The story "face to face: the brightest portraits of the last century in the art of Latvia" tells the story of painter Auseklis Bauschenekis – an artist whose life lasted almost a century and whose strange portraits are an integral part of the art of the second half of the 20th century in Latvia.
"I think Auseklis Baušķenieks is one of the most authentic Latvian artists, because his language of expression is not like anybody. His distinctiveness is clearly visible and indisputable," says art scientist Diana Barčevska.
By the end of February of the following year, the National Art Museum of Latvia will host an ambitious portrait exhibition that will bring together a number of brighter portraits of Latvian artists throughout the century, with more than a thousand works altogether. However, Latvian Radio continues to show you a selection of ten portraits of this report.
Barcevski underlines the ability of Baušķenieks in his works to speak softly the language of Aziz or "between the ranks". "It was very difficult for the Soviet bailiffs to deal with him because he had such a playful expression, and the paintings look somewhat humorous illustrations, and it is like disarming viewers and art writers, but at the same time, it is clear that there is something is said more than what we see, "says Barchevsky.
The painter "Antipasportress", painted in 1969, is a good show of his daring hooligans, who at the time were not so typical of so many artists, the researcher said. "Baušķenieks has turned to us in this work, has put his head between his legs and is looking at us through an empty painting frame.This attitude is a good proof of the fact that he is able to examine situations in life, in art completely disparate, from the "wrong" side.He characterizes his way of thinking, who appears in paintings.It is a specialist who cooks with us all the time.However, when he learns his art in the wider context, it is clear that he is Thinking about age and there is almost infinitely critical tone.And not in such a mess, but with joking and ironizing for many negatives.And of course this was the way in which he could expose his works in exhibitions because the Soviet art critic was already very careful that only art was not critical of Soviet power.Therefore, many of his works were, however, part of these presentations.I think that's why the world loved it because it was a the voice of the people that allowed him to say what the hell Erin people do not enjoy the public, "says Dina Bartsefska.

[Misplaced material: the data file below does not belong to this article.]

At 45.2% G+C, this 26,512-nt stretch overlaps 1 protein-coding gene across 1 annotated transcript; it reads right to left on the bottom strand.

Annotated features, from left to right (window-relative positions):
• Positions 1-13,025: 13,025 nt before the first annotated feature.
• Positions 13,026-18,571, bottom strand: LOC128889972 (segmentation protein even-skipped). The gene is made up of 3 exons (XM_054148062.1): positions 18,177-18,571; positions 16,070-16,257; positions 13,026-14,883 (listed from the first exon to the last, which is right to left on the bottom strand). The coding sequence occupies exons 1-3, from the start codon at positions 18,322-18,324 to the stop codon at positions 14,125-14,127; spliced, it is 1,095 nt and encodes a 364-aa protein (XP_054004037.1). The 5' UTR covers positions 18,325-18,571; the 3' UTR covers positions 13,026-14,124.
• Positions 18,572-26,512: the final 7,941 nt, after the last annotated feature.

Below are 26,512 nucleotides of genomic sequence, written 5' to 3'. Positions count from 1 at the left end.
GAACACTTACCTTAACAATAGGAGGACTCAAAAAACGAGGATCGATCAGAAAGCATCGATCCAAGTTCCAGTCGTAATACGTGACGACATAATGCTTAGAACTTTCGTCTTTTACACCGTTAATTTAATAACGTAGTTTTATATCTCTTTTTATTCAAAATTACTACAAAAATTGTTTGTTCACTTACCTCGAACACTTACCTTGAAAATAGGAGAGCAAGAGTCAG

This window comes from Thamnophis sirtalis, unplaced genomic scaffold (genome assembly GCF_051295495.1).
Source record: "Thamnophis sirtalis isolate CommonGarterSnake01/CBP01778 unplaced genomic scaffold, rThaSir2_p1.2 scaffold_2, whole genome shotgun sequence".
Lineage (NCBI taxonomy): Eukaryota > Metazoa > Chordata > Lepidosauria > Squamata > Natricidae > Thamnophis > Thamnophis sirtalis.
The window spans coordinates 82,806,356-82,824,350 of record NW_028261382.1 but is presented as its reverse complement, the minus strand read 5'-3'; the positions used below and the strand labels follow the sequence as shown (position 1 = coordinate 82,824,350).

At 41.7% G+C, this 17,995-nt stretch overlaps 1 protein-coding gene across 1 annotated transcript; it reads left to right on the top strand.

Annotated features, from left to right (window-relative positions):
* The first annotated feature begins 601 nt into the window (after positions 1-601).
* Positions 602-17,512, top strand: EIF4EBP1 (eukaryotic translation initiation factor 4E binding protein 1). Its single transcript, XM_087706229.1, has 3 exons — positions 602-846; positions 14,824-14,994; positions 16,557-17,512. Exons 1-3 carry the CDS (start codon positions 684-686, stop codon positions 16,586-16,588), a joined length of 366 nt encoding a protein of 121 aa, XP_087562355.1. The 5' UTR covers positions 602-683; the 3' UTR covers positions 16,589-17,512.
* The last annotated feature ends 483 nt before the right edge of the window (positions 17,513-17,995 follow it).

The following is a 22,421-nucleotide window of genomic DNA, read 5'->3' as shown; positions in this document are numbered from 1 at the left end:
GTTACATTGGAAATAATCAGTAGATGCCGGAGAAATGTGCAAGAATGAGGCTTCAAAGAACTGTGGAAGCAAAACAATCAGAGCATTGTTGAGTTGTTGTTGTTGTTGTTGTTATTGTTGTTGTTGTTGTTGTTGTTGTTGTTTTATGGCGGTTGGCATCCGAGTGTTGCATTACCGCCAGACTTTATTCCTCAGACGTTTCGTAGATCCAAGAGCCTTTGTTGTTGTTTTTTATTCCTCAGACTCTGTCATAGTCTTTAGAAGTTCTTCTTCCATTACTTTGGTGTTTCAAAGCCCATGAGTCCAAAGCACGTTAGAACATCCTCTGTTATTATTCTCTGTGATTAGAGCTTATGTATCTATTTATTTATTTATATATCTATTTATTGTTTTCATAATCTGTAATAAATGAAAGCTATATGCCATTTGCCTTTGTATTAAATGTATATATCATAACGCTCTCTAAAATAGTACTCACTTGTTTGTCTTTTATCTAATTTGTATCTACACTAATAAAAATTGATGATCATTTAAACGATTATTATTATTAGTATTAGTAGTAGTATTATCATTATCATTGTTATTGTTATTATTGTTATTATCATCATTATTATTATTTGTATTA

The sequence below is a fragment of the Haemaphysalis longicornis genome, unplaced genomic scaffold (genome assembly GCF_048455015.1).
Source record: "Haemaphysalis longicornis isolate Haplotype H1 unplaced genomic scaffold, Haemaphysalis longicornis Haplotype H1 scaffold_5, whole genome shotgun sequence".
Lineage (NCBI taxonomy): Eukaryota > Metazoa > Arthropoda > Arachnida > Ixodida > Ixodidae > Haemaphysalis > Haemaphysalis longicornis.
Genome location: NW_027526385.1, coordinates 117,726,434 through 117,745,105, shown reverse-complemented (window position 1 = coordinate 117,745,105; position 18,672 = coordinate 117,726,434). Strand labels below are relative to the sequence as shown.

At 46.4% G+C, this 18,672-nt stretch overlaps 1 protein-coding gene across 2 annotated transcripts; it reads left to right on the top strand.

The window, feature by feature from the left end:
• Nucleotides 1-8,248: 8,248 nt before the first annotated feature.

However, Auseklis Baušķenieks himself, in an interview with Latvian radio journalist, art historian Aija Osa in 1986, rejects the assumption that his art is deliberately ironic.
"I do not agree with this approach that I would ironize something, maybe it comes out what can be done there, just with my eyes and ears, I live with life, see what happens and how it affects my ability to portray. I like the beautiful clouds and the fallen leaves, although there are some pictures for me. I like the facts, the environment and the conditions in which I live, and I want to show it, "said Baušķenieks.